AN AUTISTIC man has heaped praise on the emergency services after his car was engulfed in flames as he sat in the driver’s seat.

Michael Affleck, who lives in High Hesket, was sitting in his car on the A6 when he tried to light a cigarette.

The day before he had been to his mother’s funeral, which was the reason behind the cigarette. The 45-year-old went to light it just after 6am on September 9 when disaster struck.

“I had come back from my mum’s funeral and went to stay with family but I only had enough painkillers to last a day or two.

“I came back home for painkillers and slept all day. I woke up and went to the garage to get some essentials.”

To take his mind off the world around him, Michael decided to listen to the Foo Fighters in his stationary car.

“I tried to fill up my lighter and was engulfed in a fireball,” explained Michael.

“I got out from the car and put myself out. I was burnt on my beard, hair and shirt.

“I checked my vehicle and it was filled with smoke.

“I left it and came back in to check my wounds.”

Michael explained that the wounds were painful but that they didn’t appear to be too serious.

Crews called

Firefighters from Carlisle East and Lazonby fire stations were called out at about 6.30am.

They used one hose reel jet and one breathing apparatus to extinguish the blaze and were at tackling the fire for about an hour.

Michael was taken to the Royal Victoria Infirmary in Newcastle where he was told he had suffered the equivalent of a Los Angeles face peel.

“I feel incredibly lucky,” he explained.

“Both hands were quite badly burnt and my face and ears, but they are healing now.”

Michael spent six days in the burns unit at Newcastle’s Royal Victoria Infirmary.

He will, thankfully, make a full recovery.

Praise for emergency services

He heaped praise on the NHS and the fire service who came to his aid.

While he was lying in his hospital bed he decided to turn a time of challenge into one of positivity. He began work on a new book entitled Autism to Optimism, which is aimed at dispelling some of the myths around the disability.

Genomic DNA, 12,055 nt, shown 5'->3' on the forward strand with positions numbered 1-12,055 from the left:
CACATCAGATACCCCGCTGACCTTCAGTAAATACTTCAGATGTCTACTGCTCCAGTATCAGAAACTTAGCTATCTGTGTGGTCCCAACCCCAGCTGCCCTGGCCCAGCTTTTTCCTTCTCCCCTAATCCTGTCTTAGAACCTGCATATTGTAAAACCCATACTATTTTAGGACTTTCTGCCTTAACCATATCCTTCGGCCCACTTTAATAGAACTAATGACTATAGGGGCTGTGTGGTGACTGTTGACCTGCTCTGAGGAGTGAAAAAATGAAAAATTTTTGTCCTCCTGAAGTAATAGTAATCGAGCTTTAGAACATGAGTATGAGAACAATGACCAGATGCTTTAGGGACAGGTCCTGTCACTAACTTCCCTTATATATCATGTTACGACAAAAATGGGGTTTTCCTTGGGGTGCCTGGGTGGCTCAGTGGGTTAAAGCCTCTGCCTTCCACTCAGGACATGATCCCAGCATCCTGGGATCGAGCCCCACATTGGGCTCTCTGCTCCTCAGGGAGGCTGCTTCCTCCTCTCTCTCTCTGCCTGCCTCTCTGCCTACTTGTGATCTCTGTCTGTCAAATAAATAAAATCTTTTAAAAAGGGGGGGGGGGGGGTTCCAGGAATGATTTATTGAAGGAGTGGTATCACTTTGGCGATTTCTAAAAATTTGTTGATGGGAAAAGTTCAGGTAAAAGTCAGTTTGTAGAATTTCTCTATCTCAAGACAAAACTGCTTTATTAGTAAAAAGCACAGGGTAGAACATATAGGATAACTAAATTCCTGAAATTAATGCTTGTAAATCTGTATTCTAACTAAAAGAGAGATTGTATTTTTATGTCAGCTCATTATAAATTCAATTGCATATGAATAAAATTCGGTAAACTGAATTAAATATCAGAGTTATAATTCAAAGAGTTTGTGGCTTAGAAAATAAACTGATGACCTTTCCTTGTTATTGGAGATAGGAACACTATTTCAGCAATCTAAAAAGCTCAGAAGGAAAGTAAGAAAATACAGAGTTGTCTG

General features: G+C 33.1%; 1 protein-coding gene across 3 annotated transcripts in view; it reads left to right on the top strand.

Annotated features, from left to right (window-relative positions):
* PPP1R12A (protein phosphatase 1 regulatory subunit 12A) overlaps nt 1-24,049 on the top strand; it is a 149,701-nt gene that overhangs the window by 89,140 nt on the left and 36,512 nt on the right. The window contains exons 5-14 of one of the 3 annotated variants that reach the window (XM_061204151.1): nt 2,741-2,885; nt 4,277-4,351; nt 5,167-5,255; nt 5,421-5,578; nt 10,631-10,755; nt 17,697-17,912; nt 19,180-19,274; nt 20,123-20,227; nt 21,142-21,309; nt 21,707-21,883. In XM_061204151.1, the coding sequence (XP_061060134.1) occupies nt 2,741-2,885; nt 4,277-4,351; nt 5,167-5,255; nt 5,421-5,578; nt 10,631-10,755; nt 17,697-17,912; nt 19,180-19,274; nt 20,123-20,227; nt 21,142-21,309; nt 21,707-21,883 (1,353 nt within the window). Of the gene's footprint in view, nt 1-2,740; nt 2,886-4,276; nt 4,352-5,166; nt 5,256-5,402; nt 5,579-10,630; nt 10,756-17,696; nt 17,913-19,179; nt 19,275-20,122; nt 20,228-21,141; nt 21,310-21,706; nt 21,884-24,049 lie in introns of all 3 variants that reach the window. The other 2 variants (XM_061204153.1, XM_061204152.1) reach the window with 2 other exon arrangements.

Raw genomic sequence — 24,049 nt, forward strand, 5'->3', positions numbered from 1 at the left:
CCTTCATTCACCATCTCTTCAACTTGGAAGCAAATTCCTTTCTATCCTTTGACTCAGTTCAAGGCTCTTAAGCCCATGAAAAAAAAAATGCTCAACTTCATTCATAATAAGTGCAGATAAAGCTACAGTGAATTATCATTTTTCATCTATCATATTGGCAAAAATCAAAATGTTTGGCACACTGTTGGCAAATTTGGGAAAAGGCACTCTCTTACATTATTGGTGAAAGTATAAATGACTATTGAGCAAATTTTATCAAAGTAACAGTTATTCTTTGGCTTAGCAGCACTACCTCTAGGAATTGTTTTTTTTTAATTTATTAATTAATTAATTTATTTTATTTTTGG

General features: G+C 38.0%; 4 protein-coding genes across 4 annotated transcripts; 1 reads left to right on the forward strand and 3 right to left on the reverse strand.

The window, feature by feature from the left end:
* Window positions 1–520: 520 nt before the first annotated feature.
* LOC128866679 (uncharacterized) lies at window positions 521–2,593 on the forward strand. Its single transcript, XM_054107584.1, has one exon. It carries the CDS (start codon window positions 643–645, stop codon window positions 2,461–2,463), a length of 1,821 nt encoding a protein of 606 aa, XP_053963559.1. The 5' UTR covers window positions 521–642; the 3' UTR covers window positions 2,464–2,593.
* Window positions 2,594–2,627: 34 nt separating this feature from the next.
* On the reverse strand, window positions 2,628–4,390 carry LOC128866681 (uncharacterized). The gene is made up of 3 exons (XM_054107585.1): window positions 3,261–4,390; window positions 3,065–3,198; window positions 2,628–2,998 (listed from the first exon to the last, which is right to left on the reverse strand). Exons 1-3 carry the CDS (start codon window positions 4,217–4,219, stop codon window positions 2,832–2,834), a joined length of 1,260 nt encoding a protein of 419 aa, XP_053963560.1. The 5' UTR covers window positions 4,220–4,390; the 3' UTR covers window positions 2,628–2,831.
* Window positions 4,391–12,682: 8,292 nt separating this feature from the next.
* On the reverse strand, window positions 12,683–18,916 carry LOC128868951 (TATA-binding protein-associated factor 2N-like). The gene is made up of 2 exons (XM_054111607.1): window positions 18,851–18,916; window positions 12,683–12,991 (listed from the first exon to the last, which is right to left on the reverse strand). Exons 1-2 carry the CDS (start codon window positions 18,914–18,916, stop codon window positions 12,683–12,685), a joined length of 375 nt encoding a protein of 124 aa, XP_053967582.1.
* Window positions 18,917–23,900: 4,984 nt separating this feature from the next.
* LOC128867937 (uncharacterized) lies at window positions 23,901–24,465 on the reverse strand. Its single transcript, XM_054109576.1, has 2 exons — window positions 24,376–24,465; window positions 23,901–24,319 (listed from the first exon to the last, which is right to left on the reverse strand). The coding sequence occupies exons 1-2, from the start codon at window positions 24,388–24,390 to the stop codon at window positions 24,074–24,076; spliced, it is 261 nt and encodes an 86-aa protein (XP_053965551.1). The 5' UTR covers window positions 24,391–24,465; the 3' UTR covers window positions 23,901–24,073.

He recently started his own business which looks to inform education establishments and firms on how they can better accommodate people with autism.

Following the same title as his book, he looks to educate people in everything from the appropriate lights to use in workspaces to how certain sounds can be distressing for those with autism.

“What we struggle with is social contact.

“We might want to turn up to work and just do the work and go home but we can’t because it’s Karen’s birthday.

“We don’t do the social side as well and we lose jobs and friendships.

“I am quite lucky to have had relationships and long term friendships.”


It wasn’t until eight years ago – at the age of 37 – that Michael was officially diagnosed with autism.

He says he has lived a fulfilling life so far, taking up roles such as a carer for people with dementia to helping students at the University of Cumbria.

“I diagnosed myself as autistic and then I was officially diagnosed within a month of starting my masters at the University of Cumbria.”

He says he now wants to help other people live the best lives they can.

Michael says those with autism have different priorities to those without.

“People will say they want to be the most popular person in school, while we are saying we don’t care and we want to work to be an archaeologist.”

It is important, according to Michael, that the diagnosis of people with disabilities is only seen as a “passport to services”, and it is not seen as a way of defining them.

He is currently offering free support to anyone who needs it during the pandemic and encourages people to get in touch.

Contact Michael Affleck on Twitter to find out more.